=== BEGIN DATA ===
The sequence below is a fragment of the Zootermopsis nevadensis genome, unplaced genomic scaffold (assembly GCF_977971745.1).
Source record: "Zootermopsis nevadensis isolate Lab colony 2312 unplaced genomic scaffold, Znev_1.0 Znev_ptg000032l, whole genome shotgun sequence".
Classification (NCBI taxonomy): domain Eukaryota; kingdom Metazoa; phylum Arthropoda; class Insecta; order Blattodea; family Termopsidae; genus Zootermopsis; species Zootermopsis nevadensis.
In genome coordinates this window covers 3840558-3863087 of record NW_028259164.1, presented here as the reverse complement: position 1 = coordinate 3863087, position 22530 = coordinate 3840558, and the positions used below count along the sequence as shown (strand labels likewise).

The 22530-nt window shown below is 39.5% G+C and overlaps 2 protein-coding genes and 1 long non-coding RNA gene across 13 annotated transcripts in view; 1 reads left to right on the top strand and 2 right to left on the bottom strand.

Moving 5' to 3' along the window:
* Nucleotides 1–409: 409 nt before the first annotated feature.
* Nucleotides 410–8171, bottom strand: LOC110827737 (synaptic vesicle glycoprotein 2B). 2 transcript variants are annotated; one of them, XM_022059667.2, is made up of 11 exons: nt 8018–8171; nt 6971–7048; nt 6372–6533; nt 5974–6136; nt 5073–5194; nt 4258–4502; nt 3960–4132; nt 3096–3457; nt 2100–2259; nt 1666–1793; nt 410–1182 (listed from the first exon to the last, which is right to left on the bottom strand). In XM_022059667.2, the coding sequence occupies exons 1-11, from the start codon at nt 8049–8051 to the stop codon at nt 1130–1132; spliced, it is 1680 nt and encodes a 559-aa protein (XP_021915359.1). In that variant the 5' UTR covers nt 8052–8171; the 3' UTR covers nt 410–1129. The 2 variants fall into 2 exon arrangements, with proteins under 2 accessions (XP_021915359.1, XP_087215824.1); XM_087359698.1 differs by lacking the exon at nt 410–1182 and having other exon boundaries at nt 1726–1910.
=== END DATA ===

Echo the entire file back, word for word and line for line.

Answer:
The sequence below is a fragment of the Zootermopsis nevadensis genome, unplaced genomic scaffold (assembly GCF_977971745.1).
Source record: "Zootermopsis nevadensis isolate Lab colony 2312 unplaced genomic scaffold, Znev_1.0 Znev_ptg000032l, whole genome shotgun sequence".
Classification (NCBI taxonomy): domain Eukaryota; kingdom Metazoa; phylum Arthropoda; class Insecta; order Blattodea; family Termopsidae; genus Zootermopsis; species Zootermopsis nevadensis.
In genome coordinates this window covers 3840558-3863087 of record NW_028259164.1, presented here as the reverse complement: position 1 = coordinate 3863087, position 22530 = coordinate 3840558, and the positions used below count along the sequence as shown (strand labels likewise).

The 22530-nt window shown below is 39.5% G+C and overlaps 2 protein-coding genes and 1 long non-coding RNA gene across 13 annotated transcripts in view; 1 reads left to right on the top strand and 2 right to left on the bottom strand.

Moving 5' to 3' along the window:
* Nucleotides 1–409: 409 nt before the first annotated feature.
* Nucleotides 410–8171, bottom strand: LOC110827737 (synaptic vesicle glycoprotein 2B). 2 transcript variants are annotated; one of them, XM_022059667.2, is made up of 11 exons: nt 8018–8171; nt 6971–7048; nt 6372–6533; nt 5974–6136; nt 5073–5194; nt 4258–4502; nt 3960–4132; nt 3096–3457; nt 2100–2259; nt 1666–1793; nt 410–1182 (listed from the first exon to the last, which is right to left on the bottom strand). In XM_022059667.2, the coding sequence occupies exons 1-11, from the start codon at nt 8049–8051 to the stop codon at nt 1130–1132; spliced, it is 1680 nt and encodes a 559-aa protein (XP_021915359.1). In that variant the 5' UTR covers nt 8052–8171; the 3' UTR covers nt 410–1129. The 2 variants fall into 2 exon arrangements, with proteins under 2 accessions (XP_021915359.1, XP_087215824.1); XM_087359698.1 differs by lacking the exon at nt 410–1182 and having other exon boundaries at nt 1726–1910.